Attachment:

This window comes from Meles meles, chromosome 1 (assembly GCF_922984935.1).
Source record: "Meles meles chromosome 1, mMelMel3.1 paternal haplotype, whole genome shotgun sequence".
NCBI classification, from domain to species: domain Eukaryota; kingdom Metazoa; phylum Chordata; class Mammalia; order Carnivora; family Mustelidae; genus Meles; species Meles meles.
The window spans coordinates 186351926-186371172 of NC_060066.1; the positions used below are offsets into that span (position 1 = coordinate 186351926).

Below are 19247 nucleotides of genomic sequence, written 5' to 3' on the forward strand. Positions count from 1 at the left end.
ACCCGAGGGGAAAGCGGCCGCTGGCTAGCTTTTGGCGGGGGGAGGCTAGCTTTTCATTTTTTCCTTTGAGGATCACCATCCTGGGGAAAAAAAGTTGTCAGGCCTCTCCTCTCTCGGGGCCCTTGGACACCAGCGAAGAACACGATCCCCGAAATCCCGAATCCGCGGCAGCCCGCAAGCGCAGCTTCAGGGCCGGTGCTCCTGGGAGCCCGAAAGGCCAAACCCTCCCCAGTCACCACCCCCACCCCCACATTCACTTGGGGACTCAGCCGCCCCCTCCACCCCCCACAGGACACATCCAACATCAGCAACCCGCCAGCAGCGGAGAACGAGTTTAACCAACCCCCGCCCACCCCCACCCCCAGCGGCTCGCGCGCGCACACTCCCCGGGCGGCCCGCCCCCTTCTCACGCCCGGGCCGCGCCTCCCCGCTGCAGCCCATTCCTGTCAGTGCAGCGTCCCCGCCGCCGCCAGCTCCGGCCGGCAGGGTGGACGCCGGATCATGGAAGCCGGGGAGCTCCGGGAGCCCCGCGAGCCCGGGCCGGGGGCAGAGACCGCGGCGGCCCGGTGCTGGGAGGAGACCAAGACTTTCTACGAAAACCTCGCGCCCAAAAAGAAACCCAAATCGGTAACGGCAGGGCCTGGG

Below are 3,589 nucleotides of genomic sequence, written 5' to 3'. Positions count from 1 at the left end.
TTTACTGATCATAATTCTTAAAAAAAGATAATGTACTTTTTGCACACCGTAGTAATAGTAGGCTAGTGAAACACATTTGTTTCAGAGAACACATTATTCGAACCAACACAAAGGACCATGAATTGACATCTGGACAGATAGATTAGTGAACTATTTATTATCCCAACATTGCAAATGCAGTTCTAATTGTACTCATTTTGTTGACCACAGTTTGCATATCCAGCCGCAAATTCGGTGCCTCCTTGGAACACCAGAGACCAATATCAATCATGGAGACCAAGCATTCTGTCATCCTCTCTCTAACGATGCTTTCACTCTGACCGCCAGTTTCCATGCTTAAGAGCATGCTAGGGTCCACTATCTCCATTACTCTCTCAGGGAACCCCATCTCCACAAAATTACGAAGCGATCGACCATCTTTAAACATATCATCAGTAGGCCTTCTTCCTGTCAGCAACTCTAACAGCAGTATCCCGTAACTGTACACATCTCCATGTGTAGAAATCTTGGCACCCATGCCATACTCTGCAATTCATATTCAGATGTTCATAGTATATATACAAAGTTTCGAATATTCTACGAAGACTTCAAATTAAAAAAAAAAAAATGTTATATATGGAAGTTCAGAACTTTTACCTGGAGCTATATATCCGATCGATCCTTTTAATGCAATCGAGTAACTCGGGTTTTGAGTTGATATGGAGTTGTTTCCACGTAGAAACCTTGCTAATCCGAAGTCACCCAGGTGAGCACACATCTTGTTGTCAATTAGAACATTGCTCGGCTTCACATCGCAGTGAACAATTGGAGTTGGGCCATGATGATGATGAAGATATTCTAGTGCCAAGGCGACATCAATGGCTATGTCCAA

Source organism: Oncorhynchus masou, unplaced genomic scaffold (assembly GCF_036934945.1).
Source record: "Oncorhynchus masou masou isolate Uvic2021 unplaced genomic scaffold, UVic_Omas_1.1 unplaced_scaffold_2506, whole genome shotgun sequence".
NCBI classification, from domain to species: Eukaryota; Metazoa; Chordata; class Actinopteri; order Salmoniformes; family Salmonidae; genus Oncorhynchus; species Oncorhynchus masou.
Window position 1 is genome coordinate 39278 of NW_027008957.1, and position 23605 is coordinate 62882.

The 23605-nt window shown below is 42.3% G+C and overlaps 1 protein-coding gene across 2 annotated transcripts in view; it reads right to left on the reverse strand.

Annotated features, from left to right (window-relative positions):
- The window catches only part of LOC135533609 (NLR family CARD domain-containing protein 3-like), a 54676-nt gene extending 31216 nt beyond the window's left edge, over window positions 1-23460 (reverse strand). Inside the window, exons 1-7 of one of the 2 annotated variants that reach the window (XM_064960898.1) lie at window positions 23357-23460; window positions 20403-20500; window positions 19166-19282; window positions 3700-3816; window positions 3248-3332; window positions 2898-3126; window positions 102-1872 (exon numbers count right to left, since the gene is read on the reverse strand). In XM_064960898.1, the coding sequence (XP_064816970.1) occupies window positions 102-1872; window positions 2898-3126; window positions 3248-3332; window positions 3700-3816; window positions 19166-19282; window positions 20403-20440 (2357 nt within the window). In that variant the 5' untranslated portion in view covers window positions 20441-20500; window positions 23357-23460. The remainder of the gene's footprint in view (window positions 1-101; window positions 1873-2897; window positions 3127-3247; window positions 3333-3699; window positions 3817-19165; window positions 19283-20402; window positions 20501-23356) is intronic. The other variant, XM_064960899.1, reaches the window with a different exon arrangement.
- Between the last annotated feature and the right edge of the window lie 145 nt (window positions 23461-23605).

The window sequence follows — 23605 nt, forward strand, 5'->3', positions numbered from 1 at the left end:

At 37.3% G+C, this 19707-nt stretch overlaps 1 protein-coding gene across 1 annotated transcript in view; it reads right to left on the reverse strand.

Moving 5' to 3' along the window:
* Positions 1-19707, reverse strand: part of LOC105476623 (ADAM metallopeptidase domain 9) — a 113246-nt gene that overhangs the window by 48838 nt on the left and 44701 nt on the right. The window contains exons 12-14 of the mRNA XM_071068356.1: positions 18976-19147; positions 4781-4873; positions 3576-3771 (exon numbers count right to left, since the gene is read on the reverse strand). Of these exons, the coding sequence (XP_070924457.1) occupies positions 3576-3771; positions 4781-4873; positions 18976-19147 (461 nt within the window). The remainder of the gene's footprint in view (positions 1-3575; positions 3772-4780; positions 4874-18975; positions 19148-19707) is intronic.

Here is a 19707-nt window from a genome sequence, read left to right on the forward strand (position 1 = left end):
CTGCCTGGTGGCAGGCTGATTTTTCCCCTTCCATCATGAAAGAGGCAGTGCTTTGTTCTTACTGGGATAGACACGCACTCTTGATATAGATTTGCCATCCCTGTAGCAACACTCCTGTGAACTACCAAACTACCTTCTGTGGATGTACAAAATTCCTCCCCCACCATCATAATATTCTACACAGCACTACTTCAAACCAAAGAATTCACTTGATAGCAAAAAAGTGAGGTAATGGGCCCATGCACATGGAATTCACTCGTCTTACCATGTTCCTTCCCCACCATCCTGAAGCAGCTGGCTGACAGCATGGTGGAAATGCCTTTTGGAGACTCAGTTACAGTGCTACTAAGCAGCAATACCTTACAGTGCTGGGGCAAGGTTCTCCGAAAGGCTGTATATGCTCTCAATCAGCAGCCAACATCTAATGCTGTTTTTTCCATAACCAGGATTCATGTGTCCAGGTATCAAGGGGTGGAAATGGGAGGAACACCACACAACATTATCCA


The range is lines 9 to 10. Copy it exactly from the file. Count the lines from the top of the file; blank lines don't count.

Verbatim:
Source organism: Oncorhynchus masou, unplaced genomic scaffold (assembly GCF_036934945.1).
Source record: "Oncorhynchus masou masou isolate Uvic2021 unplaced genomic scaffold, UVic_Omas_1.1 unplaced_scaffold_2506, whole genome shotgun sequence".